A couple months ago I was working on a joke about Bitcoin and other virtual currencies. The punchline needed an extremely devalued, exotic currency. So I googled “devalued currency,” and that’s when I found out that dongs are the currency of Vietnam.
Disclaimer: If you Google “Vietnamese Dong,” you will see questionable websites with banners that say things like, “In a Down Market, the Dong Stays Up” and “Dong Talk.” Search results also include various graphic images like the following:
As soon as I learned about them, I wanted to get my hands on some dongs. So I sent an email to my banker with the subject “Can you help me get a hold of some dongs?”
When I thought about what kind of dongs I wanted, I discovered that I was interested in very specific types of dongs. First off, I wanted physical dongs. I wasn’t interested in logging onto some kind of dong website. I wanted actual dongs that I could touch. Also, I wasn’t interested in large bills. I wanted my dongs as small as possible.
Price sensitivity is an issue. Dongs can go up and down quite a bit in one day. As of the writing of this article, $1 USD can buy you 21,276.60 dongs. Apparently dongs are so sensitive that Zions First National Bank refuses to touch them.
Most people looking to score some dongs online might start with Craigslist. I decided to start with eBay. Unlike my bank, dongs were plentiful on eBay. I started bidding on some random dongs here and there. Then I stumbled across exactly what I was looking for: 50,000 dongs (one hundred 500-dong notes) for $20 (plus $4.49 for shipping). These were uncirculated notes. I was getting 100 crisp, clean, virgin dongs.
I also won an auction for a 20-dong note for $0.80 which included shipping. It was an old wrinkly dong from 1964. It wasn’t my best decision. I basically just jumped on the first dong I saw. I’m a little ashamed of my poor judgment, but I guess we all have regrets.
Altogether, I purchased 50,020 dongs for $25.29. In other words, for $1 USD, I bought 1977.86 dongs. I purchased dongs for over 10 times their value because I’m very picky about my dongs.
My purpose for amassing dongs was to sell them after my stand up shows. One day I came home from work to find my mailbox stuffed with dongs, and then it started. In one weekend, I sold 3520 dongs for $8.00. Thats 440 dongs for $1 USD – almost 50 times their actual value! The margin on my dongs was 350 percent!
And then it got even better. On August 27, I performed stand up for a fundraiser for the Provo LGBTQ Pride Festival. I figured that people attending a LGBTQ pride festival fundraiser would love dongs. That night I sold 2500 dongs for $25.00 – one hundred dongs for $1 USD, over 200 times their value on the foreign exchange market.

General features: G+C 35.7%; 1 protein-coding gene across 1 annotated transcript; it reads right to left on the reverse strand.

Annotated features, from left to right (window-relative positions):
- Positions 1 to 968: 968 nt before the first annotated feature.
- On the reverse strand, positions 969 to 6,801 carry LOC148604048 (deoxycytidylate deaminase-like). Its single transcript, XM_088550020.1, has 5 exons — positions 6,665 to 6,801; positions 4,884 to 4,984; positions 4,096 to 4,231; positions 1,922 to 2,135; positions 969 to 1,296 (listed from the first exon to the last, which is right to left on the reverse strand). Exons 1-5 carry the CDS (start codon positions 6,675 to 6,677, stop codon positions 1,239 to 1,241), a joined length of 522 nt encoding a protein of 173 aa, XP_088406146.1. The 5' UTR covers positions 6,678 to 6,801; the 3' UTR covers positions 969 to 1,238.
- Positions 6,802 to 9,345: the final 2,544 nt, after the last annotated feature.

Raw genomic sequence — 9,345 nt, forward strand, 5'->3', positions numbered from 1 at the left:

One of the unintended benefits of dabbling in dongs is that it became crystal clear that there is no such thing as a commodity. Although everything is commoditizable, nothing is impervious to differentiation.
Currency should be the ultimate commodity. If you’ve seen one dong, you’ve seen them all. But I happily bought dongs for 10 times their value, and people gladly purchased my dongs for 20 times what I paid for them.
I’m not the low cost leader when it comes to my dongs. Rather, I take ordinary dongs, I create customers by giving them a memorable dong-related experience, and they pay big money to get their hands on my dongs.
If your tax or assurance services are getting commoditized, just start thinking about dongs.
Greg was born in Akron, Ohio, in the shadow of the Firestone tire factory. He began to swim competitively when he was eight, swimming for the Mountlake Terrace Lemmings. He graduated in 1995 from the University of Washington with a math degree. He chose math for the ladies. After serving ten-years as an 8th grade math teacher, he decided it was time for a career change, mainly because he “couldn’t stand those little bastards.” He began his accounting career with a local CPA firm in Orem, Utah, where he consistently failed the QuickBooks ProAdvisor advanced certification exam. Greg currently works as the Controller for the Utah Valley Physicians Plaza. He lives in Provo, Utah, with his wife and two kids. He enjoys eating maple bars, drinking Diet Pepsi, and swearing.